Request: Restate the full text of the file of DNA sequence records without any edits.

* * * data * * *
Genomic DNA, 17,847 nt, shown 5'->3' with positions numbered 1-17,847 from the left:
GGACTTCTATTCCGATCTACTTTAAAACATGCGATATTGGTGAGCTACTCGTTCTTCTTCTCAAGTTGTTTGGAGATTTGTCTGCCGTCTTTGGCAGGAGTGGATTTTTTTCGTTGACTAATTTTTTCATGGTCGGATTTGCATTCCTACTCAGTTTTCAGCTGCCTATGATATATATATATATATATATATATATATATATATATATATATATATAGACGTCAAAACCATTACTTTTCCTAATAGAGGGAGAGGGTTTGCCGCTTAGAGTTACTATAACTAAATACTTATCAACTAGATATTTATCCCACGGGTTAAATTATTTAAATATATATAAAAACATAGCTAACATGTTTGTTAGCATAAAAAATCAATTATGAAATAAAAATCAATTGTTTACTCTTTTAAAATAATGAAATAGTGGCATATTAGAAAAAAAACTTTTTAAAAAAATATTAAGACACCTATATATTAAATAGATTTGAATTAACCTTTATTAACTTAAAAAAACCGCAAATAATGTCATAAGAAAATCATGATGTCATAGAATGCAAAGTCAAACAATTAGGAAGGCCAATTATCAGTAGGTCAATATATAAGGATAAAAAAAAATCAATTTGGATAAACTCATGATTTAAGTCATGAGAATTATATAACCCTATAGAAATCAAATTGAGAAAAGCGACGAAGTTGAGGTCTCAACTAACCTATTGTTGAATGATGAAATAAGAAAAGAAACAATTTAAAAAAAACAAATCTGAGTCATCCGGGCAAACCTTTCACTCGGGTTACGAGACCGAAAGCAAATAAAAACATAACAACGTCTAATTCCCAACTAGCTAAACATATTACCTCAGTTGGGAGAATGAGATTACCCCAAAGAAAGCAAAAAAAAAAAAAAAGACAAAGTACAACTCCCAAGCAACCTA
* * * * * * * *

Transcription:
Genomic DNA, 17,847 nt, shown 5'->3' with positions numbered 1-17,847 from the left:
GGACTTCTATTCCGATCTACTTTAAAACATGCGATATTGGTGAGCTACTCGTTCTTCTTCTCAAGTTGTTTGGAGATTTGTCTGCCGTCTTTGGCAGGAGTGGATTTTTTTCGTTGACTAATTTTTTCATGGTCGGATTTGCATTCCTACTCAGTTTTCAGCTGCCTATGATATATATATATATATATATATATATATATATATATATATATATATAGACGTCAAAACCATTACTTTTCCTAATAGAGGGAGAGGGTTTGCCGCTTAGAGTTACTATAACTAAATACTTATCAACTAGATATTTATCCCACGGGTTAAATTATTTAAATATATATAAAAACATAGCTAACATGTTTGTTAGCATAAAAAATCAATTATGAAATAAAAATCAATTGTTTACTCTTTTAAAATAATGAAATAGTGGCATATTAGAAAAAAAACTTTTTAAAAAAATATTAAGACACCTATATATTAAATAGATTTGAATTAACCTTTATTAACTTAAAAAAACCGCAAATAATGTCATAAGAAAATCATGATGTCATAGAATGCAAAGTCAAACAATTAGGAAGGCCAATTATCAGTAGGTCAATATATAAGGATAAAAAAAAATCAATTTGGATAAACTCATGATTTAAGTCATGAGAATTATATAACCCTATAGAAATCAAATTGAGAAAAGCGACGAAGTTGAGGTCTCAACTAACCTATTGTTGAATGATGAAATAAGAAAAGAAACAATTTAAAAAAAACAAATCTGAGTCATCCGGGCAAACCTTTCACTCGGGTTACGAGACCGAAAGCAAATAAAAACATAACAACGTCTAATTCCCAACTAGCTAAACATATTACCTCAGTTGGGAGAATGAGATTACCCCAAAGAAAGCAAAAAAAAAAAAAAAGACAAAGTACAACTCCCAAGCAACCTA